Louise’s phone rings. Her heart leaps into her throat.
It’s the hospital.
Please, she prays silently before she answers. Please.
“Mrs. McCargar?” A business-like voice, one that does not give away the subject of the call.
“Yes,” Louise lies. She kept her last name, but finds it easier not to correct people when they call her by Douglas’s. Hearing his name, her knees turn to warm liquid, and she sinks into the nearest chair.
“I’m calling to let you know your sister is here.”
Louise does not know where to focus her eyes. Her brain races to process this information. Is Penelope visiting Douglas, for some reason? No, that can’t be. No visitors allowed.
“Why?” she asks.
“She was tested after presenting with symptoms. She’s positive. We have her in the ICU, where she is resting as comfortably as possible.”
Louise stands. She sits. She stands. Her body cannot find stillness.
“Is she, will she be okay? How sick is she?”
“She’s quite ill, Mrs. McCargar. She would like to see you.”
Louise sits again, fighting vertigo. “But there are no visitors allowed.”
“Our most severe cases, we arrange for one visitor a day. Mrs. McCargar, would you like to visit your sister today?”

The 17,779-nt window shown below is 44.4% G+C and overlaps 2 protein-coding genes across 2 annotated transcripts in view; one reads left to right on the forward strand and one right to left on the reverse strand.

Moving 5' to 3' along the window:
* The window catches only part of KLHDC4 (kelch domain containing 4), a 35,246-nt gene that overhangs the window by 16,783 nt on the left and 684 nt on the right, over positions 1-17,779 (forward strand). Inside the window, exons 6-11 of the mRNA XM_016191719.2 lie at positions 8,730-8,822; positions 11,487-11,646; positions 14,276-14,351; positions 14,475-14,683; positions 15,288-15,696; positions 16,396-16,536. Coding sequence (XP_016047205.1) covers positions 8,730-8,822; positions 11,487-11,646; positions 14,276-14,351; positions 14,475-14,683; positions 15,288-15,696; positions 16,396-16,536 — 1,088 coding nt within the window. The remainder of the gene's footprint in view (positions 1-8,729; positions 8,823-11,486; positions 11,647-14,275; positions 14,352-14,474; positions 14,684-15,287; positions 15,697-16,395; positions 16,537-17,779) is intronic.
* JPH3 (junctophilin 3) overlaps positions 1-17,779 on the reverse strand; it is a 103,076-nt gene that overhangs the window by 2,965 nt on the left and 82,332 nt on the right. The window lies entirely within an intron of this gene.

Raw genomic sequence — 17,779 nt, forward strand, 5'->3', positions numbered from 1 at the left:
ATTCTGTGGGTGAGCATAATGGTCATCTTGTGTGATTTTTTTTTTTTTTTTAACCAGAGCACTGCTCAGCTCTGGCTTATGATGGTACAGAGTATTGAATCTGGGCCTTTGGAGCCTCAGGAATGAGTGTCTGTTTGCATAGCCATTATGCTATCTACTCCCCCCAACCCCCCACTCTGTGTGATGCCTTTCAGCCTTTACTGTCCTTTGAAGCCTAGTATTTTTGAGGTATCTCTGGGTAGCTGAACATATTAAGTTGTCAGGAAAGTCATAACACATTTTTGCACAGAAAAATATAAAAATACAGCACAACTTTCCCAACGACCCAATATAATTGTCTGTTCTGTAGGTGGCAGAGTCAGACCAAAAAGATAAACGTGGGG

“Yes. Of course. Yes. May I?”
They make the arrangements, set the time and place where Louise will present herself. The woman on the phone reminds her that she will not be able to see Douglas, but that he will be informed of her sister’s condition. She warns Louise that seeing someone on a ventilator can be a shock, although Penelope is not on one, yet, she might be soon. She assures Louise the hospital will give her sister the best of care.
“Do you have someone to drive you here? It’s often best not to try to drive yourself,” the woman on the phone says, still business-like, but with compassion.
Louise realizes that she does, indeed. “Yes,” she tells the woman, and says goodbye.
She calls David.